The inauguration of the Arc de Triomphe in Paris, France, occurred on July 29, 1836, following 30 years of construction. The Arc de Triomphe de l’Étoile (Triumphal Arch of the Star) is one of the most famous monuments in Paris, standing at the western end of the Champs-Élysées at the center of Place Charles de Gaulle, formerly named Place de l’Étoile — the étoile or “star” of the juncture formed by its twelve radiating avenues.
The Arc de Triomphe should not be confused with a smaller arch, the Arc de Triomphe du Carrousel, which stands west of the Louvre. The Arc de Triomphe honors those who fought and died for France in the French Revolutionary and Napoleonic Wars, with the names of all French victories and generals inscribed on its inner and outer surfaces. Beneath its vault lies the Tomb of the Unknown Soldier from World War I.
As the central cohesive element of the Axe historique (historic axis, a sequence of monuments and grand thoroughfares on a route running from the courtyard of the Louvre to the Grande Arche de la Défense), the Arc de Triomphe was designed by Jean Chalgrin in 1806, and its iconographic program pits heroically nude French youths against bearded Germanic warriors in chain mail. It set the tone for public monuments with triumphant patriotic messages.
Inspired by the Arch of Titus in Rome, Italy, the Arc de Triomphe has an overall height of 164 feet (50 meters), width of 148 feet (45 m), and depth of 72 feet (22 m), while its large vault is 95.8 feet (29.19 m) high and 48 feet (14.62 m) wide. The smaller transverse vaults are 61.3 feet (18.68 m) high and 27.7 feet (8.44 m) wide. Three weeks after the Paris victory parade in 1919 (marking the end of hostilities in World War I), Charles Godefroy flew his Nieuport biplane under the arch’s primary vault, with the event captured on newsreel.
Paris’s Arc de Triomphe was the tallest triumphal arch until the completion of the Monumento a la Revolución in Mexico City in 1938, which is 220 feet (67 meters) high. The Arch of Triumph in Pyongyang, North Korea, completed in 1982, is modelled on the Arc de Triomphe and is slightly taller at 197 feet (60 m).
The Arc is located on the right bank of the Seine at the centre of a dodecagonal configuration of twelve radiating avenues. It was commissioned in 1806 after the victory at Austerlitz by Emperor Napoleon at the peak of his fortunes. Laying the foundations alone took two years and, in 1810, when Napoleon entered Paris from the west with his bride Archduchess Marie-Louise of Austria, he had a wooden mock-up of the completed arch constructed. The architect, Jean Chalgrin, died in 1811 and the work was taken over by Jean-Nicolas Huyot. During the Bourbon Restoration, construction was halted and it would not be completed until the reign of King Louis-Philippe, between 1833 and 1836, by the architects Goust, then Huyot, under the direction of Héricart de Thury. On December 15, 1840, brought back to France from Saint Helena, Napoleon’s remains passed under it on their way to the Emperor’s final resting place at the Invalides. Prior to burial in the Panthéon, the body of Victor Hugo was displayed under the Arc during the night of May 22, 1885.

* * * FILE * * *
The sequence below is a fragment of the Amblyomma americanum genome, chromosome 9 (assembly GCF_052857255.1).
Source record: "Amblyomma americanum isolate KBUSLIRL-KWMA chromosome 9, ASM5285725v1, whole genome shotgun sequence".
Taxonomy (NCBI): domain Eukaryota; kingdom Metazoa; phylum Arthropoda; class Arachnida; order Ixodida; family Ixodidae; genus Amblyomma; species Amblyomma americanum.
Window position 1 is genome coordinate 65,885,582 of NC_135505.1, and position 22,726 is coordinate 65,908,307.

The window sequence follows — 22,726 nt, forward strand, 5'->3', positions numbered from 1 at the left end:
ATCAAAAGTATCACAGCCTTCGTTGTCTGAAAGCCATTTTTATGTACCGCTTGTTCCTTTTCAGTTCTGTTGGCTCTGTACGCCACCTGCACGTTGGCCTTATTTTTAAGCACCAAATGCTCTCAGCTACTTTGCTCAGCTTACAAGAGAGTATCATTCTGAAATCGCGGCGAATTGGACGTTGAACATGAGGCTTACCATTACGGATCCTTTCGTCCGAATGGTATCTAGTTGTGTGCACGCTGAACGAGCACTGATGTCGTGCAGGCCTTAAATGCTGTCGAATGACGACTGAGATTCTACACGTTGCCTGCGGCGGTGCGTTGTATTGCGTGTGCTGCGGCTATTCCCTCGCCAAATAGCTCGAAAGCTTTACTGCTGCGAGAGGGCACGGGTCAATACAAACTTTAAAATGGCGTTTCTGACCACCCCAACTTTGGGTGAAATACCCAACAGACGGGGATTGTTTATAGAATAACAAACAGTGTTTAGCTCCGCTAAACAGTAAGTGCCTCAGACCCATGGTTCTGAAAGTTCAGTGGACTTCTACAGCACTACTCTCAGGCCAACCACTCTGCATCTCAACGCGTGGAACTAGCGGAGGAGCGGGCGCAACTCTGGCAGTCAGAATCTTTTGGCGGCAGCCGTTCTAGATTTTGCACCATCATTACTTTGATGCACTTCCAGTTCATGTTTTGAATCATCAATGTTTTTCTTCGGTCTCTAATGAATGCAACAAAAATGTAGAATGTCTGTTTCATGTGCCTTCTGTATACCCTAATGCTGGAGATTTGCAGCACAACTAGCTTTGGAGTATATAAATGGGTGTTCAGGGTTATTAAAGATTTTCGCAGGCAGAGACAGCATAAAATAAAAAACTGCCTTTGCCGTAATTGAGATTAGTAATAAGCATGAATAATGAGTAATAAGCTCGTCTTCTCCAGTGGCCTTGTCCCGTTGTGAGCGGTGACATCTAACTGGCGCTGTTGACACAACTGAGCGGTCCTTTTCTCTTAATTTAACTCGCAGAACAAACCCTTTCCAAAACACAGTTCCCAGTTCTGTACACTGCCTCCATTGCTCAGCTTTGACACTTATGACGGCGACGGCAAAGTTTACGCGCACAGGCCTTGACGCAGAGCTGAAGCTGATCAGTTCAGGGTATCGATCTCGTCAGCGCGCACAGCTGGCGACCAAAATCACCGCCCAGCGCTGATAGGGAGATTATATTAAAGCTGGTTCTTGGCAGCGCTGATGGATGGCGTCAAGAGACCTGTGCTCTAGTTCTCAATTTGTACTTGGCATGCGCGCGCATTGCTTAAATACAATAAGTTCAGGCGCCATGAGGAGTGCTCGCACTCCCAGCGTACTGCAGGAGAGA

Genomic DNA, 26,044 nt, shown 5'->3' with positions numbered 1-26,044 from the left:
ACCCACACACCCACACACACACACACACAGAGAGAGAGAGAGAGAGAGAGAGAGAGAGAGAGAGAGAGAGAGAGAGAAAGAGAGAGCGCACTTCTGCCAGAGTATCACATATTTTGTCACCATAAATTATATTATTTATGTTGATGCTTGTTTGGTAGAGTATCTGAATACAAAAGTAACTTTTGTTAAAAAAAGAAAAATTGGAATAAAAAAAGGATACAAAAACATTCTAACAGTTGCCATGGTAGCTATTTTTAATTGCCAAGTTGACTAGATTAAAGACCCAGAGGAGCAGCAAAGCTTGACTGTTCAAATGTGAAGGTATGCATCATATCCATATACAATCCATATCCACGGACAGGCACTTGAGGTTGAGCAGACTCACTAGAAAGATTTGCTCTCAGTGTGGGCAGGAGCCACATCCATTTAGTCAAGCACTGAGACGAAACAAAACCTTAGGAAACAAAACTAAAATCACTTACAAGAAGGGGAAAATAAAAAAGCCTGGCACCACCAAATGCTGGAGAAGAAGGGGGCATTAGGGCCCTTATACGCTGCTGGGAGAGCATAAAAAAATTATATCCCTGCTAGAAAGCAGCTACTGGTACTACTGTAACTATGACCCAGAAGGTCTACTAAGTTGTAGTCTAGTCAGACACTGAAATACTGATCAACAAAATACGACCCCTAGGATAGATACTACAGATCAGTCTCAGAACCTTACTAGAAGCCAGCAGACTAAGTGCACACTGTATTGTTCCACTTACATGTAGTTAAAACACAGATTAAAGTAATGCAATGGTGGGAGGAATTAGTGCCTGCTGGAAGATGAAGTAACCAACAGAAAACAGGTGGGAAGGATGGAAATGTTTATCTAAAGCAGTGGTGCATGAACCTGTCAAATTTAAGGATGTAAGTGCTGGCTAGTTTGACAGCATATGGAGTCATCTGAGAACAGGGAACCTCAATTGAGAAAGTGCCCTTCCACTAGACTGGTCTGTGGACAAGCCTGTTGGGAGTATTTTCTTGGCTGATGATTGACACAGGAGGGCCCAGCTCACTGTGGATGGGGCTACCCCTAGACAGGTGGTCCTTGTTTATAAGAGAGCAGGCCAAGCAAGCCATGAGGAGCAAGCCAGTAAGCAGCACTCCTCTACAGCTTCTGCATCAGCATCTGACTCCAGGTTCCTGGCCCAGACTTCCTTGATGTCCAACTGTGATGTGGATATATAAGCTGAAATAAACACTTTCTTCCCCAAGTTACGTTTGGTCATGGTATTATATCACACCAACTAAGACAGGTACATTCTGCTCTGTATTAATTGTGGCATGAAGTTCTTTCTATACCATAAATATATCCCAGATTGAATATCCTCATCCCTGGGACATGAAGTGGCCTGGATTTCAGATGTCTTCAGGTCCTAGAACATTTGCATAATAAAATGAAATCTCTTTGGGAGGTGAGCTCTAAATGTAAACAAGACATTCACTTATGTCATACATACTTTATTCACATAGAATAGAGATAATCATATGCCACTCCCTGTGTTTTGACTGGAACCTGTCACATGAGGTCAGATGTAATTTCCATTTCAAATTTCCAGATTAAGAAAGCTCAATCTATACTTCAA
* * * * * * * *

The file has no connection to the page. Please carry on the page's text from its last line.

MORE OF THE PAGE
The sword carried by the Republic in the Marseillaise relief broke off on the day, it is said, that the Battle of Verdun began in 1916. The relief was immediately hidden by tarpaulins to conceal the accident and avoid any undesired ominous interpretations. On August 7, 1919, Charles Godefroy successfully flew his biplane under the Arc. Jean Navarre was the pilot who was tasked to make the flight, but he died on July 10, 1919, when he crashed near Villcoublay while training for the flight.
Following its construction, the Arc de Triomphe became the rallying point of French troops parading after successful military campaigns and for the annual Bastille Day Military Parade. Famous victory marches around or under the Arc have included the Germans in 1871, the French in 1919, the Germans in 1940, and the French and Allies in 1944 and 1945. A United States postage stamp of 1945 shows the Arc de Triomphe in the background as victorious American troops march down the Champs-Élysées and U.S. airplanes fly overhead on August 29, 1944. After the interment of the Unknown Soldier, however, all military parades (including the aforementioned post-1919) have avoided marching through the actual arch. The route taken is up to the arch and then around its side, out of respect for the tomb and its symbolism. Both Hitler in 1940 and de Gaulle in 1944 observed this custom.
By the early 1960s, the monument had grown very blackened from coal soot and automobile exhaust, and during 1965–1966 it was cleaned through bleaching.
In the prolongation of the Avenue des Champs-Élysées, a new arch, the Grande Arche de la Défense, was built in 1982, completing the line of monuments that forms Paris’s Axe historique. After the Arc de Triomphe du Carrousel and the Arc de Triomphe de l’Étoile, the Grande Arche is the third arch built on the same perspective.